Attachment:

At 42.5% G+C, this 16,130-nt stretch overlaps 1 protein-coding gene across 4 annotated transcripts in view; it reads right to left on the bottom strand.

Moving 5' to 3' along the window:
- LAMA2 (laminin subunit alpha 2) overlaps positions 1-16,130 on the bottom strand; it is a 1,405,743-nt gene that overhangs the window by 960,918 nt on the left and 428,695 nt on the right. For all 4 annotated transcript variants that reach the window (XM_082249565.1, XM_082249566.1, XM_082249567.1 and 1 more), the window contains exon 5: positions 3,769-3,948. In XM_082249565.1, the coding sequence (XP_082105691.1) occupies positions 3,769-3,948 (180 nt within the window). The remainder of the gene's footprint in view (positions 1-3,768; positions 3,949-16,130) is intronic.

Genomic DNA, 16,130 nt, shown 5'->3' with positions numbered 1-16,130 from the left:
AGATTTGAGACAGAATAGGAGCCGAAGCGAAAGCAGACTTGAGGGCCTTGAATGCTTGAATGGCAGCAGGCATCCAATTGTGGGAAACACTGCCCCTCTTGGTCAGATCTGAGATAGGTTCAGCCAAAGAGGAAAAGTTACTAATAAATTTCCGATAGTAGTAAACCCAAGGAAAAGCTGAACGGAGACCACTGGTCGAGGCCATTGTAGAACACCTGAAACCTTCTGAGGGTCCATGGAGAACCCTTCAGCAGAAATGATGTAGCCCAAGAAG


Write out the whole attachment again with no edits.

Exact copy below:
At 42.5% G+C, this 16,130-nt stretch overlaps 1 protein-coding gene across 4 annotated transcripts in view; it reads right to left on the bottom strand.

Moving 5' to 3' along the window:
- LAMA2 (laminin subunit alpha 2) overlaps positions 1-16,130 on the bottom strand; it is a 1,405,743-nt gene that overhangs the window by 960,918 nt on the left and 428,695 nt on the right. For all 4 annotated transcript variants that reach the window (XM_082249565.1, XM_082249566.1, XM_082249567.1 and 1 more), the window contains exon 5: positions 3,769-3,948. In XM_082249565.1, the coding sequence (XP_082105691.1) occupies positions 3,769-3,948 (180 nt within the window). The remainder of the gene's footprint in view (positions 1-3,768; positions 3,949-16,130) is intronic.

Genomic DNA, 16,130 nt, shown 5'->3' with positions numbered 1-16,130 from the left:
AGATTTGAGACAGAATAGGAGCCGAAGCGAAAGCAGACTTGAGGGCCTTGAATGCTTGAATGGCAGCAGGCATCCAATTGTGGGAAACACTGCCCCTCTTGGTCAGATCTGAGATAGGTTCAGCCAAAGAGGAAAAGTTACTAATAAATTTCCGATAGTAGTAAACCCAAGGAAAAGCTGAACGGAGACCACTGGTCGAGGCCATTGTAGAACACCTGAAACCTTCTGAGGGTCCATGGAGAACCCTTCAGCAGAAATGATGTAGCCCAAGAAG